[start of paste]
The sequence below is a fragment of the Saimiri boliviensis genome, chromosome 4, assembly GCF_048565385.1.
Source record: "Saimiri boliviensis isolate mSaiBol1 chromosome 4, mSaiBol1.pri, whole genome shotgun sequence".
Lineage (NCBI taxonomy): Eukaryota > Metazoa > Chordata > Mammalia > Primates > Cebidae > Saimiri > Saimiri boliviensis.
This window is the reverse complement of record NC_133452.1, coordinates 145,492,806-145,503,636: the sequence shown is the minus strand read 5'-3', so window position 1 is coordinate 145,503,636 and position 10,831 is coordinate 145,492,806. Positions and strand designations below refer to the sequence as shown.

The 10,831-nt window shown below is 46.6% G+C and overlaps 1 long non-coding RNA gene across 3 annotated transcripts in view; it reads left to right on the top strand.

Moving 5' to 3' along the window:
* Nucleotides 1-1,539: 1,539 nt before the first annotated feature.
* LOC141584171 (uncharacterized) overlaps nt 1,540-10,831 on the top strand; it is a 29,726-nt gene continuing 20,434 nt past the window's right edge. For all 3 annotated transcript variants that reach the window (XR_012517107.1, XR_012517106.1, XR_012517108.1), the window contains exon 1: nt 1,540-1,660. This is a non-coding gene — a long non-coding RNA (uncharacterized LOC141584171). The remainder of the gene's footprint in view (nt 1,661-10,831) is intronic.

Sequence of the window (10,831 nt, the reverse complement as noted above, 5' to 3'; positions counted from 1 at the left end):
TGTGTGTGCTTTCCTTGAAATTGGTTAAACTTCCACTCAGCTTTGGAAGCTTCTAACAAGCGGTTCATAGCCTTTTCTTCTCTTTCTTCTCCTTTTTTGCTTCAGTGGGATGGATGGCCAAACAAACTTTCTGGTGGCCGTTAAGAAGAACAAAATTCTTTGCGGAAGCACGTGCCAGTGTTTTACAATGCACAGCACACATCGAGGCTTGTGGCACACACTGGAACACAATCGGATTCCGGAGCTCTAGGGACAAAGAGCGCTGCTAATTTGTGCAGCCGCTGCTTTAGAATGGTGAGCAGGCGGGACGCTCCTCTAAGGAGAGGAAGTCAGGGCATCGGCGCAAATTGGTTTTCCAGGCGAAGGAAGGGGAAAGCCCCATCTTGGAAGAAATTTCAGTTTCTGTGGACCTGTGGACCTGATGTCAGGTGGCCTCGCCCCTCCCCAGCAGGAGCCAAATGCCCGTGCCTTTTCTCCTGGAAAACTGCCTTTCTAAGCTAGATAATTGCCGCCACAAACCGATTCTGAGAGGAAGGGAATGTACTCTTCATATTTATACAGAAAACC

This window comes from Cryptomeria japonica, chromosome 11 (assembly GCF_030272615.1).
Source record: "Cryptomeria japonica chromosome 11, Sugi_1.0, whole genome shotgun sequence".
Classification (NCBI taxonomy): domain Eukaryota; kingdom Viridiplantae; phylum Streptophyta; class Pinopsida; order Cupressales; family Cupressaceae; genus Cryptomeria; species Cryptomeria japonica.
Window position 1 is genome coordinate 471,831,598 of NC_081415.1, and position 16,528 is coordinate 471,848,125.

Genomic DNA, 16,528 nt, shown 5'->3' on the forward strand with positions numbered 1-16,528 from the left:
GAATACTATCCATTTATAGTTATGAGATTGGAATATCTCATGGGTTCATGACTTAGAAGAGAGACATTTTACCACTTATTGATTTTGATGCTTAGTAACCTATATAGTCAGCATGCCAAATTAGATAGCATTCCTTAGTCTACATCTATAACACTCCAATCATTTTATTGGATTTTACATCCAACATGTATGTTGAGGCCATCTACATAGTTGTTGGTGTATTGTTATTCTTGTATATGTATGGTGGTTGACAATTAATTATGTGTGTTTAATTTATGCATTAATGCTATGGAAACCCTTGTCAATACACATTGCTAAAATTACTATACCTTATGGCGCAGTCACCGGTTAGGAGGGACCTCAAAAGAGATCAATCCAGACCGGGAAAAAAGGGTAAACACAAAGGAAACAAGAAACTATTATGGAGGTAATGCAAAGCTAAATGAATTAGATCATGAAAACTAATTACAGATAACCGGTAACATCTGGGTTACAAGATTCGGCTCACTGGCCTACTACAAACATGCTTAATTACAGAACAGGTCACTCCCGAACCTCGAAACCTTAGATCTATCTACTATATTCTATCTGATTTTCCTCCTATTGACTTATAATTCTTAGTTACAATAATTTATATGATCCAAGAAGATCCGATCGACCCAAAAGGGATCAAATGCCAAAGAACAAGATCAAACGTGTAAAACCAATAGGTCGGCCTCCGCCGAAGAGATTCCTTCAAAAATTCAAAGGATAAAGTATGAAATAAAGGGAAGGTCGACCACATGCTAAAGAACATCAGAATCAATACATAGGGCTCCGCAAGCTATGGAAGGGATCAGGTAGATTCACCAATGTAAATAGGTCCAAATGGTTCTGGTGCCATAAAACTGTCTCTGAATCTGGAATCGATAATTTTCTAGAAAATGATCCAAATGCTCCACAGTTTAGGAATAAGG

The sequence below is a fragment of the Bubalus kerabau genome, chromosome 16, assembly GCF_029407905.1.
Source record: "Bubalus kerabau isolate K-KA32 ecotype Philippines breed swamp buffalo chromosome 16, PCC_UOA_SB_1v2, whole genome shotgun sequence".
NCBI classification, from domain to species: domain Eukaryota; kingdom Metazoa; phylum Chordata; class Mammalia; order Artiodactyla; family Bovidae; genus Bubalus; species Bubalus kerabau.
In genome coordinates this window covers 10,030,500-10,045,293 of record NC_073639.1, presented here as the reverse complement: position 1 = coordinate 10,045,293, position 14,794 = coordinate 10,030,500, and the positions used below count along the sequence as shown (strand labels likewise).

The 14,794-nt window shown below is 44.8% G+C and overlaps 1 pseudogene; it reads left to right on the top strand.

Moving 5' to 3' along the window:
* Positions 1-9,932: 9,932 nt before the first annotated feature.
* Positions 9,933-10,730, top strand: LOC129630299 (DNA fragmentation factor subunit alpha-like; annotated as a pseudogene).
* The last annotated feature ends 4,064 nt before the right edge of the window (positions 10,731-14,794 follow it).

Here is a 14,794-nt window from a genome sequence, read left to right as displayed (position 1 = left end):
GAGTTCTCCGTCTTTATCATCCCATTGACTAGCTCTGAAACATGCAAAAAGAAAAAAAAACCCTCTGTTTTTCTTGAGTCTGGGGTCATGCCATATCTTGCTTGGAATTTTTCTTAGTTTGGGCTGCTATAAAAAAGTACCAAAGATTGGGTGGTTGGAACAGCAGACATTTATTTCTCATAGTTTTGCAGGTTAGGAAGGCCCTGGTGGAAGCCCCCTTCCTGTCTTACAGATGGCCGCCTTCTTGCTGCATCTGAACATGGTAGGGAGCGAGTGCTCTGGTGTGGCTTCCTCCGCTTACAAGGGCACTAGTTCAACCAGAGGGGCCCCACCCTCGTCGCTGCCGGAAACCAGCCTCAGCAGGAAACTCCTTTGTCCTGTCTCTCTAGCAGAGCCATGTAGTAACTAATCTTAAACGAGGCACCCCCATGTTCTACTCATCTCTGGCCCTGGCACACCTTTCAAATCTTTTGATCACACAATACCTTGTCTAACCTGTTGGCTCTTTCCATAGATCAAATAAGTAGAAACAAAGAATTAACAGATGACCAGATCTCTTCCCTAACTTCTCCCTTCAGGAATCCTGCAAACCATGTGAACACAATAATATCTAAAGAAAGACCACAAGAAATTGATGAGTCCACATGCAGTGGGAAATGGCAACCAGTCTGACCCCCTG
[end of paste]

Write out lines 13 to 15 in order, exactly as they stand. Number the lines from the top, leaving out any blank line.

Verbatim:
Classification (NCBI taxonomy): domain Eukaryota; kingdom Viridiplantae; phylum Streptophyta; class Pinopsida; order Cupressales; family Cupressaceae; genus Cryptomeria; species Cryptomeria japonica.
Window position 1 is genome coordinate 471,831,598 of NC_081415.1, and position 16,528 is coordinate 471,848,125.

Genomic DNA, 16,528 nt, shown 5'->3' on the forward strand with positions numbered 1-16,528 from the left: